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Fight song tribute honors visitor

Letter to the Editor | Friday, September 22, 2006

I’m not sure whether to take the letter written by Pat O’Brien as one of wit and sarcasm, or one reflective of his true feelings ( “Limit visitor’s tribute to pre-game, Sept. 20”).

With due respect to O’Brien, he needs to lighten up. The tradition of playing the opposing team’s song both before and after home football games is indeed a sign of sportsmanship and respect, aspects of modern college football that are woefully lacking at other schools (think trash-talking, felony records, and pitiful graduation rates – problems thankfully not present at Notre Dame).

To read comments such as “it sickens me inside to hear our own band, a source of inspiration and pride, play the worst fight song in the world” indicates to me and probably many others that the message Notre Dame is trying to instill in her students somehow got lost on O’Brien. It’s quite ironic that he would follow that statement with comments about singing the alma mater for a university you so love.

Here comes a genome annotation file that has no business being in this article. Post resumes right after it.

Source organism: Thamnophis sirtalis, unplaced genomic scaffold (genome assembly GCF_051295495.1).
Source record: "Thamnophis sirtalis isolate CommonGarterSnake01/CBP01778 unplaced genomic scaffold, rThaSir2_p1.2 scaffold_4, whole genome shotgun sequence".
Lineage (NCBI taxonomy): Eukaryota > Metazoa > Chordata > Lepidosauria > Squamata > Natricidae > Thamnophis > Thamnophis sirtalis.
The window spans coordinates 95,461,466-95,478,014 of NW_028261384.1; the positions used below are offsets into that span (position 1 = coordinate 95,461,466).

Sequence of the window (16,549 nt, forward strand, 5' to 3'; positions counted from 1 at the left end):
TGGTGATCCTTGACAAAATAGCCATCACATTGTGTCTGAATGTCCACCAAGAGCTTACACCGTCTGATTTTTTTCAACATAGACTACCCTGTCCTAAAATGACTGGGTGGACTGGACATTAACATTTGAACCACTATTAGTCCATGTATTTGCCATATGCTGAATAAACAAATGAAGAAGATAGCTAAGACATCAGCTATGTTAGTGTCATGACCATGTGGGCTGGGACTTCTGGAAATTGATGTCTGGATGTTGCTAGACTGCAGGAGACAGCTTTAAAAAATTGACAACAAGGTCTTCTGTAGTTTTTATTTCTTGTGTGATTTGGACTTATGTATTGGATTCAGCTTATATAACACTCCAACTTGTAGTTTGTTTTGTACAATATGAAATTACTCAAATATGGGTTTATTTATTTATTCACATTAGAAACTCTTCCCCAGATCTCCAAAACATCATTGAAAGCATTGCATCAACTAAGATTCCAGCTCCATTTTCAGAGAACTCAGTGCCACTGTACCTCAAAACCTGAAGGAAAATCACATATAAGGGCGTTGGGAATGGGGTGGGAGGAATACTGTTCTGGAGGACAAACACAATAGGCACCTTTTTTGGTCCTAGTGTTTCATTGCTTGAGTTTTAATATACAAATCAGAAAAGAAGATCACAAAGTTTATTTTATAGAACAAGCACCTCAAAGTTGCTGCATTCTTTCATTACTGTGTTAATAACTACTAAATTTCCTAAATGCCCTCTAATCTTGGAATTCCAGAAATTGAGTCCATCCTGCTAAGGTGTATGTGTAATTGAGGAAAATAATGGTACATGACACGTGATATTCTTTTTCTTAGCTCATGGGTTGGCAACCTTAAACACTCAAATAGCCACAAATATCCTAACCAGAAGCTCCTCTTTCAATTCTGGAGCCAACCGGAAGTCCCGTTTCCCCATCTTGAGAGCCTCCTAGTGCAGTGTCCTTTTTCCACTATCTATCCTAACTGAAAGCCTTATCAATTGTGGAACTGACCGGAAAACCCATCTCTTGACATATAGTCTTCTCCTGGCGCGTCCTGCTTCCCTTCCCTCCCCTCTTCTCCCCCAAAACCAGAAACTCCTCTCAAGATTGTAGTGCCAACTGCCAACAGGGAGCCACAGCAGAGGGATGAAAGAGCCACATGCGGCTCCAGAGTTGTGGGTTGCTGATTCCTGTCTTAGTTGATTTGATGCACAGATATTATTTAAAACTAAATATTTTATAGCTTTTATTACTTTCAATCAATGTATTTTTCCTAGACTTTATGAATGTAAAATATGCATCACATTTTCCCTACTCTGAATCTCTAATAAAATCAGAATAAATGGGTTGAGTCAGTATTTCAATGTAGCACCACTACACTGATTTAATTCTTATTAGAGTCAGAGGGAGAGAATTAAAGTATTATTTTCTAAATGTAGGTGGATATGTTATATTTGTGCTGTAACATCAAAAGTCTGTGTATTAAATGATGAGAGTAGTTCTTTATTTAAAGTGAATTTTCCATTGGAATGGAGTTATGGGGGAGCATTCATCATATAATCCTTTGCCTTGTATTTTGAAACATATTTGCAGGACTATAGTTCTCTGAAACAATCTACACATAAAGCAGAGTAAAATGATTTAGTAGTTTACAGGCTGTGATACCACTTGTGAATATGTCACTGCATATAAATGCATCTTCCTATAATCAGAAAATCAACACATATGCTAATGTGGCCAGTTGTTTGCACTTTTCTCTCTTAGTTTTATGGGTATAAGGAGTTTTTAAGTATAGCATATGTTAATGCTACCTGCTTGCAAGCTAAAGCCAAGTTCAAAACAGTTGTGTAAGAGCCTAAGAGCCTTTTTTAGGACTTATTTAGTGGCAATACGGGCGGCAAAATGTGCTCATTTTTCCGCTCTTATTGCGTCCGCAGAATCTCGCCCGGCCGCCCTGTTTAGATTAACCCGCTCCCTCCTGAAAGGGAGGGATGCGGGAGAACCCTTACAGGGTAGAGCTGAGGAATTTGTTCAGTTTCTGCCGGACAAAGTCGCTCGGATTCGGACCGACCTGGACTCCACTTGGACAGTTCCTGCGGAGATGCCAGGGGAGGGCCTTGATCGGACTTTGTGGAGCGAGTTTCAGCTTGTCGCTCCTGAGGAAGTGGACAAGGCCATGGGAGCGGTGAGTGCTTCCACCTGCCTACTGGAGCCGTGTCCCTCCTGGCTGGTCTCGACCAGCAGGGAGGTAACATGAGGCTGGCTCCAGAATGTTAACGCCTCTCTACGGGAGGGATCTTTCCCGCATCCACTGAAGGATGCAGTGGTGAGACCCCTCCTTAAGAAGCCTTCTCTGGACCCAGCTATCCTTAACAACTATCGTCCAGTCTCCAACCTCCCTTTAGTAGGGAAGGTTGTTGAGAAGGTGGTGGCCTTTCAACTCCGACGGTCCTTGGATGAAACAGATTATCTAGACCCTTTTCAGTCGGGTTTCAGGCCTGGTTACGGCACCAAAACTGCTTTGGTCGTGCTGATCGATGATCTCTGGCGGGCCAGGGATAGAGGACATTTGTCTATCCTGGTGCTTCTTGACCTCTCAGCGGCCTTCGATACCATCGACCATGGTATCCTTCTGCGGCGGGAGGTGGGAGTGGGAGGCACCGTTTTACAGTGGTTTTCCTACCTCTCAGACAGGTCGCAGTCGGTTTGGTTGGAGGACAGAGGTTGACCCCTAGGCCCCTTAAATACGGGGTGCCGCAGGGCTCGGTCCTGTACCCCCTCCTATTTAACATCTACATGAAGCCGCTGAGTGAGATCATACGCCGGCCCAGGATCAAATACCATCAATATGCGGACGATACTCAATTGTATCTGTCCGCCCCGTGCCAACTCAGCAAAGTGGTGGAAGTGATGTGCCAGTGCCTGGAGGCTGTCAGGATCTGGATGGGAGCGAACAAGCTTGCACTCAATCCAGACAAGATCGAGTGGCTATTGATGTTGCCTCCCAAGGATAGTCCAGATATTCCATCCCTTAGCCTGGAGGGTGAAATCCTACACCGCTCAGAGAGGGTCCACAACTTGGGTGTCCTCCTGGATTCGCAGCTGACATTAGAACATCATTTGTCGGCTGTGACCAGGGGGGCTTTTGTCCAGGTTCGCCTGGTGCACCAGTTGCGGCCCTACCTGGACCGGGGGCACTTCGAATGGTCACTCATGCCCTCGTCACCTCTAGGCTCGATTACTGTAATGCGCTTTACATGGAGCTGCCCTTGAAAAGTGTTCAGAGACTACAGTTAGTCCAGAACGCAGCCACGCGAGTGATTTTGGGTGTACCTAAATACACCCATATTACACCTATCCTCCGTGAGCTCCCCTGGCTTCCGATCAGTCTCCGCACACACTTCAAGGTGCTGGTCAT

This kind of blind loyalty is dangerous because one loses the ability to put things in proper perspective. First, it’s only a game, and second, the University, through its band, recognizes a tradition our rival brings – its own school song. The message the band’s tradition conveys is simple – this is not war, it’s a friendly competition between two rivals and academic neighbors. In the end, we still respect each other, and we go on, eagerly anticipating the next meeting.

Years ago, after Texas, another school rich in tradition, played at Notre Dame stadium, I heard numerous comments on Austin radio stating what a classy place Notre Dame is to watch a game, from Longhorn fans who attended the game – in particular, the band’s playing the Texas fight song before, and yes, after the game. Many came back with a higher level of respect for Notre Dame because they have never experienced this at any other school. Comments like these from campus visitors make me proud to be a Notre Dame grad. The class shown by Notre Dame, its teams, its community, and most of its students is one reason people love this place.

It’s also one of the reasons those who hate Notre Dame do so. And I hope this never changes, if for no other reason than to show the world that Notre Dame, despite its faults and weaknesses, is still a unique and special place.

Eduardo Magallanez


Class of ’83

Sept. 20